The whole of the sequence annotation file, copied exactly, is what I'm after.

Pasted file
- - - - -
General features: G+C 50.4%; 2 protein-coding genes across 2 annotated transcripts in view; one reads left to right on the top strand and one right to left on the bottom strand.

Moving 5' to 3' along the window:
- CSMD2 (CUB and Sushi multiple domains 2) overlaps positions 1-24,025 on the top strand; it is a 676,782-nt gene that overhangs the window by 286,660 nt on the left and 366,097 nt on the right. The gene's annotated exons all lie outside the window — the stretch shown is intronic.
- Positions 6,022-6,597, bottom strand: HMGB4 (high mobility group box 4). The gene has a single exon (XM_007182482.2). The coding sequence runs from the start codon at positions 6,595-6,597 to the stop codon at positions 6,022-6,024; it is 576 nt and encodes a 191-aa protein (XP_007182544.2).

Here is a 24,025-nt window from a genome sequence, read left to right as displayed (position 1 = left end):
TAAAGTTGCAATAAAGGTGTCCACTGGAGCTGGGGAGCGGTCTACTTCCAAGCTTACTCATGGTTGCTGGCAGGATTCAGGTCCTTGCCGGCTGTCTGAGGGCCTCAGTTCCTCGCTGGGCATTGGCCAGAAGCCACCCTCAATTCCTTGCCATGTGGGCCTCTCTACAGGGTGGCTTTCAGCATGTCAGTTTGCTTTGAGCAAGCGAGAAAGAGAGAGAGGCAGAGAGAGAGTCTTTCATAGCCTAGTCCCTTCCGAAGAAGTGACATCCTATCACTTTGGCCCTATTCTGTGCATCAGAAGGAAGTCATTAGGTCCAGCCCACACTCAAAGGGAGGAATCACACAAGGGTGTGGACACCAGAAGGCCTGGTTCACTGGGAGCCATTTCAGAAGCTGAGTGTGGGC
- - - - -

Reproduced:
General features: G+C 50.4%; 2 protein-coding genes across 2 annotated transcripts in view; one reads left to right on the top strand and one right to left on the bottom strand.

Moving 5' to 3' along the window:
- CSMD2 (CUB and Sushi multiple domains 2) overlaps positions 1-24,025 on the top strand; it is a 676,782-nt gene that overhangs the window by 286,660 nt on the left and 366,097 nt on the right. The gene's annotated exons all lie outside the window — the stretch shown is intronic.
- Positions 6,022-6,597, bottom strand: HMGB4 (high mobility group box 4). The gene has a single exon (XM_007182482.2). The coding sequence runs from the start codon at positions 6,595-6,597 to the stop codon at positions 6,022-6,024; it is 576 nt and encodes a 191-aa protein (XP_007182544.2).

Here is a 24,025-nt window from a genome sequence, read left to right as displayed (position 1 = left end):
TAAAGTTGCAATAAAGGTGTCCACTGGAGCTGGGGAGCGGTCTACTTCCAAGCTTACTCATGGTTGCTGGCAGGATTCAGGTCCTTGCCGGCTGTCTGAGGGCCTCAGTTCCTCGCTGGGCATTGGCCAGAAGCCACCCTCAATTCCTTGCCATGTGGGCCTCTCTACAGGGTGGCTTTCAGCATGTCAGTTTGCTTTGAGCAAGCGAGAAAGAGAGAGAGGCAGAGAGAGAGTCTTTCATAGCCTAGTCCCTTCCGAAGAAGTGACATCCTATCACTTTGGCCCTATTCTGTGCATCAGAAGGAAGTCATTAGGTCCAGCCCACACTCAAAGGGAGGAATCACACAAGGGTGTGGACACCAGAAGGCCTGGTTCACTGGGAGCCATTTCAGAAGCTGAGTGTGGGC